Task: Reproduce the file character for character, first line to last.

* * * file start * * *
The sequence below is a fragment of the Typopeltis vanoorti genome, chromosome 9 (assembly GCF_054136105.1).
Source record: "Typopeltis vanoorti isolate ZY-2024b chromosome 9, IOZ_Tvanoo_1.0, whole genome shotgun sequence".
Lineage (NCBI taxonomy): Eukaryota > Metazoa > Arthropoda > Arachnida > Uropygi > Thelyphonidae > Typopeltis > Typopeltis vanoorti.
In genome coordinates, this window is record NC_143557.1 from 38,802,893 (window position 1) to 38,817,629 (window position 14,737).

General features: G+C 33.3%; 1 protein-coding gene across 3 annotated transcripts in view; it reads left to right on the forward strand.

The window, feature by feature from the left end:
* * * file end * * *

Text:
The sequence below is a fragment of the Typopeltis vanoorti genome, chromosome 9 (assembly GCF_054136105.1).
Source record: "Typopeltis vanoorti isolate ZY-2024b chromosome 9, IOZ_Tvanoo_1.0, whole genome shotgun sequence".
Lineage (NCBI taxonomy): Eukaryota > Metazoa > Arthropoda > Arachnida > Uropygi > Thelyphonidae > Typopeltis > Typopeltis vanoorti.
In genome coordinates, this window is record NC_143557.1 from 38,802,893 (window position 1) to 38,817,629 (window position 14,737).

General features: G+C 33.3%; 1 protein-coding gene across 3 annotated transcripts in view; it reads left to right on the forward strand.

The window, feature by feature from the left end: